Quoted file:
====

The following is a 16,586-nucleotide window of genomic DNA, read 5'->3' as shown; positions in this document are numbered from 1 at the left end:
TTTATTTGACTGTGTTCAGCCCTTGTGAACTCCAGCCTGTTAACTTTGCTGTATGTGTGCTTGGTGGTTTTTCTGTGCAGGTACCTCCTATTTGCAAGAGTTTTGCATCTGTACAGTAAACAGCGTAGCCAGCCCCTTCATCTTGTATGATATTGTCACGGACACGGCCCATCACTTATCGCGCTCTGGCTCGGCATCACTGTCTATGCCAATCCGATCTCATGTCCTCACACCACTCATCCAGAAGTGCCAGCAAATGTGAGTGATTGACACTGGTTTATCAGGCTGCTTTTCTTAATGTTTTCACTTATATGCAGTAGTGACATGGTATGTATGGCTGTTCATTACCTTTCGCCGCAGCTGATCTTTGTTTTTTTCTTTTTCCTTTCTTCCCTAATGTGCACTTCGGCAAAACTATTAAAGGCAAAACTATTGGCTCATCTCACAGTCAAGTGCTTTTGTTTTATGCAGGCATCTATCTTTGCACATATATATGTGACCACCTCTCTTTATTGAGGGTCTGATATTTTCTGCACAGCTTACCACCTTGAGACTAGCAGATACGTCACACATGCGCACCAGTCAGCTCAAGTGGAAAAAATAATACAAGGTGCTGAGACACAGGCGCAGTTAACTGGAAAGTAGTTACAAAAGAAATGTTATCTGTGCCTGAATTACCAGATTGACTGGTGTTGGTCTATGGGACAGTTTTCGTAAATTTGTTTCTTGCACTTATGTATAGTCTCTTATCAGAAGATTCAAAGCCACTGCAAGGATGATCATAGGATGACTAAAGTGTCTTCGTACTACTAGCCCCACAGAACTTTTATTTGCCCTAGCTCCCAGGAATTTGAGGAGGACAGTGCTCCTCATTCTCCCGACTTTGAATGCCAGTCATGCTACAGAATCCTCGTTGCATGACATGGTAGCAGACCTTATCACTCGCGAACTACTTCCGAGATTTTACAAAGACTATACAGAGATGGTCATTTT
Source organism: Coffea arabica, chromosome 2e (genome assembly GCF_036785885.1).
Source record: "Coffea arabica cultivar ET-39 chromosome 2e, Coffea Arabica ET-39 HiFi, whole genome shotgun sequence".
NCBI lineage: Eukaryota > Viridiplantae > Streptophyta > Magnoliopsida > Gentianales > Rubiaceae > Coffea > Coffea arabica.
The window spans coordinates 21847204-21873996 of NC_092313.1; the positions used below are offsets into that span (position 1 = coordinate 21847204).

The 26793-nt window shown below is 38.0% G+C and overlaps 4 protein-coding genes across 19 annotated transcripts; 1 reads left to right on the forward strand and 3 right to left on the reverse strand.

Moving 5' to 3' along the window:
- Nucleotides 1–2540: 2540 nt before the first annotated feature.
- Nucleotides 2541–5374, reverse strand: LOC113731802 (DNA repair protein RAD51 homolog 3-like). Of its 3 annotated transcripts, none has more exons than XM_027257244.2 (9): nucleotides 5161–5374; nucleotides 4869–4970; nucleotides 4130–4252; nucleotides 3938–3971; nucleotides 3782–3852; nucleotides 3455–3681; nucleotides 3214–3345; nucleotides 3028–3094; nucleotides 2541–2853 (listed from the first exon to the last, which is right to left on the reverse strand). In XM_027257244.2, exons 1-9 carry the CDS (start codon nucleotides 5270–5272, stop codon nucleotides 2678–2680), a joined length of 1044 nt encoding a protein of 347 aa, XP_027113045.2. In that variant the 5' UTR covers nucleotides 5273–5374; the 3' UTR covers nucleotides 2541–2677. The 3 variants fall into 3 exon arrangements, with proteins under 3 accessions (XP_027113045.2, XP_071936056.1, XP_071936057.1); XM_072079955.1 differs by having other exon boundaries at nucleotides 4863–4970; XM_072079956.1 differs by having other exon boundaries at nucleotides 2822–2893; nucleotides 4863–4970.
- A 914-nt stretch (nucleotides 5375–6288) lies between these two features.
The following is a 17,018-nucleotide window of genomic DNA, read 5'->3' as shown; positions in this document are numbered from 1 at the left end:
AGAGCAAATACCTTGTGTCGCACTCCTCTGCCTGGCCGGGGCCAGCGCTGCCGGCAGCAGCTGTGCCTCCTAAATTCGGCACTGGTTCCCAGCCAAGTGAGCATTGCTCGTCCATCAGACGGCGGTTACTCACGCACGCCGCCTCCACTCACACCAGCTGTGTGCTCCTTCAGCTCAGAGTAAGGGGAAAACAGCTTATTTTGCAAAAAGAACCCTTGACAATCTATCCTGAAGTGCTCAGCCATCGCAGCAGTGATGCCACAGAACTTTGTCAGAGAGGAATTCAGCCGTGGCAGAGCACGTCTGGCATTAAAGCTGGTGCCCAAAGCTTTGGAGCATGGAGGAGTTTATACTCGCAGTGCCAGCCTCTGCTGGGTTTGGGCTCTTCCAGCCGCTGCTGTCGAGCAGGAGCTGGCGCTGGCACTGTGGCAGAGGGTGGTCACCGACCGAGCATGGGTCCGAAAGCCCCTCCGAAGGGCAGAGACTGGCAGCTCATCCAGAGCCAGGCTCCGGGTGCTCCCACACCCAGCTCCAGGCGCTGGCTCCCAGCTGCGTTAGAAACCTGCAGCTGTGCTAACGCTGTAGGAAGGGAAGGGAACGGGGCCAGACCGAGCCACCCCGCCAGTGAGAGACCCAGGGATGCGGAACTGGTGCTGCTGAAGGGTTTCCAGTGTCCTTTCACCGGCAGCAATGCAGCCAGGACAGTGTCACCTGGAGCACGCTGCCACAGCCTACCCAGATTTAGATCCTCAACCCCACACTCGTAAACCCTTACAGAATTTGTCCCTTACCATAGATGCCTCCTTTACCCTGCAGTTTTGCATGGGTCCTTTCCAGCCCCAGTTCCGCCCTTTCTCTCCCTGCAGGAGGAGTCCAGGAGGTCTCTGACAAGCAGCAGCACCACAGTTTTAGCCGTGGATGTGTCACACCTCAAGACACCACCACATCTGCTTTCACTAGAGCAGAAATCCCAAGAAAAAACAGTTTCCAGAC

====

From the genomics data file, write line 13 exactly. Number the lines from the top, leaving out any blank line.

AGAGCAAATACCTTGTGTCGCACTCCTCTGCCTGGCCGGGGCCAGCGCTGCCGGCAGCAGCTGTGCCTCCTAAATTCGGCACTGGTTCCCAGCCAAGTGAGCATTGCTCGTCCATCAGACGGCGGTTACTCACGCACGCCGCCTCCACTCACACCAGCTGTGTGCTCCTTCAGCTCAGAGTAAGGGGAAAACAGCTTATTTTGCAAAAAGAACCCTTGACAATCTATCCTGAAGTGCTCAGCCATCGCAGCAGTGATGCCACAGAACTTTGTCAGAGAGGAATTCAGCCGTGGCAGAGCACGTCTGGCATTAAAGCTGGTGCCCAAAGCTTTGGAGCATGGAGGAGTTTATACTCGCAGTGCCAGCCTCTGCTGGGTTTGGGCTCTTCCAGCCGCTGCTGTCGAGCAGGAGCTGGCGCTGGCACTGTGGCAGAGGGTGGTCACCGACCGAGCATGGGTCCGAAAGCCCCTCCGAAGGGCAGAGACTGGCAGCTCATCCAGAGCCAGGCTCCGGGTGCTCCCACACCCAGCTCCAGGCGCTGGCTCCCAGCTGCGTTAGAAACCTGCAGCTGTGCTAACGCTGTAGGAAGGGAAGGGAACGGGGCCAGACCGAGCCACCCCGCCAGTGAGAGACCCAGGGATGCGGAACTGGTGCTGCTGAAGGGTTTCCAGTGTCCTTTCACCGGCAGCAATGCAGCCAGGACAGTGTCACCTGGAGCACGCTGCCACAGCCTACCCAGATTTAGATCCTCAACCCCACACTCGTAAACCCTTACAGAATTTGTCCCTTACCATAGATGCCTCCTTTACCCTGCAGTTTTGCATGGGTCCTTTCCAGCCCCAGTTCCGCCCTTTCTCTCCCTGCAGGAGGAGTCCAGGAGGTCTCTGACAAGCAGCAGCACCACAGTTTTAGCCGTGGATGTGTCACACCTCAAGACACCACCACATCTGCTTTCACTAGAGCAGAAATCCCAAGAAAAAACAGTTTCCAGAC